Research Papers

A Resistance–Capacitance Model for Real-Time Calculation of Cooling Load in HVAC-R Systems

[+] Author and Article Information
M. A. Fayazbakhsh

Laboratory for Alternative Energy Conversion,
School of Mechatronic Systems Engineering,
Simon Fraser University,
250-13450 102 Avenue,
Surrey, BC V3T 0A3, Canada
e-mail: mfayazba@sfu.ca

F. Bagheri, M. Bahrami

Laboratory for Alternative Energy Conversion,
School of Mechatronic Systems Engineering,
Simon Fraser University,
250-13450 102 Avenue,
Surrey, BC V3T 0A3, Canada

1Corresponding author.

Contributed by the Heat Transfer Division of ASME for publication in the JOURNAL OF THERMAL SCIENCE AND ENGINEERING APPLICATIONS. Manuscript received February 14, 2015; final manuscript received May 12, 2015; published online June 23, 2015. Assoc. Editor: Zahid Ayub.

J. Thermal Sci. Eng. Appl 7(4), 041008 (Dec 01, 2015) (9 pages) Paper No: TSEA-15-1041; doi: 10.1115/1.4030640 History: Received February 14, 2015; Revised May 12, 2015; Online June 23, 2015

Simulating the real-time thermal behavior of rooms subject to air conditioning (AC) and refrigeration is a key to cooling load calculations. A well-established resistance–capacitance (RC) model is employed that utilizes a representative network of electric resistors and capacitors to simulate the thermal behavior of such systems. A freezer room of a restaurant is studied during its operation, and temperature measurements are used for model validation. Parametric study is performed on different properties of the system. It is shown that a reduction of 20% in the walls thermal resistivity can increase the energy consumption rate by 15%. The effect of set points on the number of compressor starts/stops is also studied, and it is shown that narrow set points can result in a steady temperature pattern in exchange for a high number of compressor starts/stops per hour. The proposed technique provides an effective tool for facilitating the thermal modeling of air conditioned and refrigerated rooms. Using this approach, engineering calculations of cooling load can be performed with outstanding simplicity and accuracy.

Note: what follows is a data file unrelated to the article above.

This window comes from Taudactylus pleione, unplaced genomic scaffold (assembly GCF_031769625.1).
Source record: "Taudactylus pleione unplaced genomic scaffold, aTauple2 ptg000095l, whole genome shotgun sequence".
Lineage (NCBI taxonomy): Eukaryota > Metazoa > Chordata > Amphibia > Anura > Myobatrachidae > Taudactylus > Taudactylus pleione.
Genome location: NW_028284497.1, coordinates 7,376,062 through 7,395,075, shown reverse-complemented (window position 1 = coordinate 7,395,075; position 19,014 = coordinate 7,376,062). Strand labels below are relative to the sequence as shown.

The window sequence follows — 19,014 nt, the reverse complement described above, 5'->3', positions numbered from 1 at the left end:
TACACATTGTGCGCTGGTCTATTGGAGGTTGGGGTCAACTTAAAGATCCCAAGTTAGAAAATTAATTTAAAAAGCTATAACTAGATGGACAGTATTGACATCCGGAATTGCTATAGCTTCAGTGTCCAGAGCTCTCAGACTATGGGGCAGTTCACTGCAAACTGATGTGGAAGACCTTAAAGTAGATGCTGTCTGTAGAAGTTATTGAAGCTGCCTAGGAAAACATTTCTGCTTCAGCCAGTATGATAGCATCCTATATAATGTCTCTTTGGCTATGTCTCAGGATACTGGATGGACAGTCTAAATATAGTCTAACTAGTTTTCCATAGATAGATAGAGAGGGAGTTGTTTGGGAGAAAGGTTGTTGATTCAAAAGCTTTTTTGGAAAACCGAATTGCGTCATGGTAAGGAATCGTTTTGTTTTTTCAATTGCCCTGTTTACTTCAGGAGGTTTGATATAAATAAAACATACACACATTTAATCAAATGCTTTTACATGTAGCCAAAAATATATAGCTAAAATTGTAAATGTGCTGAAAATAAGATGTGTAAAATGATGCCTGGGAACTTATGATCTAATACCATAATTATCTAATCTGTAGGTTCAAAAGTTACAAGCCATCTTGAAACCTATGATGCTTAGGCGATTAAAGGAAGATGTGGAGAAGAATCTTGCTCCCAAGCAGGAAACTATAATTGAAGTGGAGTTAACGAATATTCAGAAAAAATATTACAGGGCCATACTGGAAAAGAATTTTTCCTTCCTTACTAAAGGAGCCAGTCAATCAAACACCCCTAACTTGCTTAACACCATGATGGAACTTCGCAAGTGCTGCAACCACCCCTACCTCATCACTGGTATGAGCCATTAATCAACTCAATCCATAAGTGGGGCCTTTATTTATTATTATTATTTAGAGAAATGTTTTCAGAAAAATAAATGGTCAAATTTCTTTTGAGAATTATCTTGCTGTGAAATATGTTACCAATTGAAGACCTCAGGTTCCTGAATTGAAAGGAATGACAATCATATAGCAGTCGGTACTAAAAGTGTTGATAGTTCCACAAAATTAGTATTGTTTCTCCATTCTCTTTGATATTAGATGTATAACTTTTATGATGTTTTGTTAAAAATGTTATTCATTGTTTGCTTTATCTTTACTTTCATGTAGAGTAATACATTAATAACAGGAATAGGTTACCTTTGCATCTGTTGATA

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Fig. 1

Analogous 3R1C electric circuit of a wall heat balance equation in RC modeling

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Fig. 2

(a) Walk-in freezer room. (b) Freezer schematic with inner room dimensions. The front wall, left wall, and roof are omitted for clarity.

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Fig. 3

Measured freezer temperature during 2000 min of its operation. Arrows show temperature swings, circles show temperature spikes, and the bracket shows door opening events.

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Fig. 4

RC model of the refrigeration system. 3R1C and 1C models are used for the walls and the room, respectively.

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Fig. 5

RC model results compared to measured freezer temperature during 200 min of its operation. Maximum discrepancy of less than between the measurements and the present model is observed.

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Fig. 6

Effect of wall thermal conductivity k on temperature swings in the freezer room

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Fig. 7

Effect of set points on temperature swings in the freezer room



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